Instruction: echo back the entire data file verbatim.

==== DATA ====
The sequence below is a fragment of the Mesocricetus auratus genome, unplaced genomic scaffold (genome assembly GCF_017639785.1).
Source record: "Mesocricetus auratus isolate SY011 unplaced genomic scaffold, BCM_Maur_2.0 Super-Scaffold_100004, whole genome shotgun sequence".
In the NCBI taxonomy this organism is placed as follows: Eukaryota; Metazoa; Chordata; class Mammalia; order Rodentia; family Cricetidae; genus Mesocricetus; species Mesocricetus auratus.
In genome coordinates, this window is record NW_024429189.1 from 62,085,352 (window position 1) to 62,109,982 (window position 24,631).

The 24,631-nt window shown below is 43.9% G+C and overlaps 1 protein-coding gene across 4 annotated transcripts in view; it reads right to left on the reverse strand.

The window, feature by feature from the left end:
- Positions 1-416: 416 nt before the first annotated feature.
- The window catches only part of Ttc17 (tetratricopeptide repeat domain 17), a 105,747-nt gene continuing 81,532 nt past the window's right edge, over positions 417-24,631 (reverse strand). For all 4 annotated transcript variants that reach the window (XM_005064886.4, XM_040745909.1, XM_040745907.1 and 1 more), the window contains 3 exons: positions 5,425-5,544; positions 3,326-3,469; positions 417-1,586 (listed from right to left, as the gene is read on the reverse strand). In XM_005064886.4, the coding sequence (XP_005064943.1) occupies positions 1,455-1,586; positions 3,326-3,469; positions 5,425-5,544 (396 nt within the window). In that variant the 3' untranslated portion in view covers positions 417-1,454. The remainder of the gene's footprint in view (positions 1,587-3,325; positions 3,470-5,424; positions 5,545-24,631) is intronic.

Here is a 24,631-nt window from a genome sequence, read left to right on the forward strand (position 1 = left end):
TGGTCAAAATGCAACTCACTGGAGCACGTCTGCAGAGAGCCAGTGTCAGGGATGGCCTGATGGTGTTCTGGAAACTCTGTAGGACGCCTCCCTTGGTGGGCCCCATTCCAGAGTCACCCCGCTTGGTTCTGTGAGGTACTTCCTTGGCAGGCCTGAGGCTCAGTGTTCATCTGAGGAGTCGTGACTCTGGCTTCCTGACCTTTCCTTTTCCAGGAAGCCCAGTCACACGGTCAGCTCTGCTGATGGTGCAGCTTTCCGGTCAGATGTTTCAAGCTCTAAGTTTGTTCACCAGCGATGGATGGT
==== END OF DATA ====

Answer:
The sequence below is a fragment of the Mesocricetus auratus genome, unplaced genomic scaffold (genome assembly GCF_017639785.1).
Source record: "Mesocricetus auratus isolate SY011 unplaced genomic scaffold, BCM_Maur_2.0 Super-Scaffold_100004, whole genome shotgun sequence".
In the NCBI taxonomy this organism is placed as follows: Eukaryota; Metazoa; Chordata; class Mammalia; order Rodentia; family Cricetidae; genus Mesocricetus; species Mesocricetus auratus.
In genome coordinates, this window is record NW_024429189.1 from 62,085,352 (window position 1) to 62,109,982 (window position 24,631).

The 24,631-nt window shown below is 43.9% G+C and overlaps 1 protein-coding gene across 4 annotated transcripts in view; it reads right to left on the reverse strand.

The window, feature by feature from the left end:
- Positions 1-416: 416 nt before the first annotated feature.
- The window catches only part of Ttc17 (tetratricopeptide repeat domain 17), a 105,747-nt gene continuing 81,532 nt past the window's right edge, over positions 417-24,631 (reverse strand). For all 4 annotated transcript variants that reach the window (XM_005064886.4, XM_040745909.1, XM_040745907.1 and 1 more), the window contains 3 exons: positions 5,425-5,544; positions 3,326-3,469; positions 417-1,586 (listed from right to left, as the gene is read on the reverse strand). In XM_005064886.4, the coding sequence (XP_005064943.1) occupies positions 1,455-1,586; positions 3,326-3,469; positions 5,425-5,544 (396 nt within the window). In that variant the 3' untranslated portion in view covers positions 417-1,454. The remainder of the gene's footprint in view (positions 1,587-3,325; positions 3,470-5,424; positions 5,545-24,631) is intronic.

Here is a 24,631-nt window from a genome sequence, read left to right on the forward strand (position 1 = left end):
TGGTCAAAATGCAACTCACTGGAGCACGTCTGCAGAGAGCCAGTGTCAGGGATGGCCTGATGGTGTTCTGGAAACTCTGTAGGACGCCTCCCTTGGTGGGCCCCATTCCAGAGTCACCCCGCTTGGTTCTGTGAGGTACTTCCTTGGCAGGCCTGAGGCTCAGTGTTCATCTGAGGAGTCGTGACTCTGGCTTCCTGACCTTTCCTTTTCCAGGAAGCCCAGTCACACGGTCAGCTCTGCTGATGGTGCAGCTTTCCGGTCAGATGTTTCAAGCTCTAAGTTTGTTCACCAGCGATGGATGGT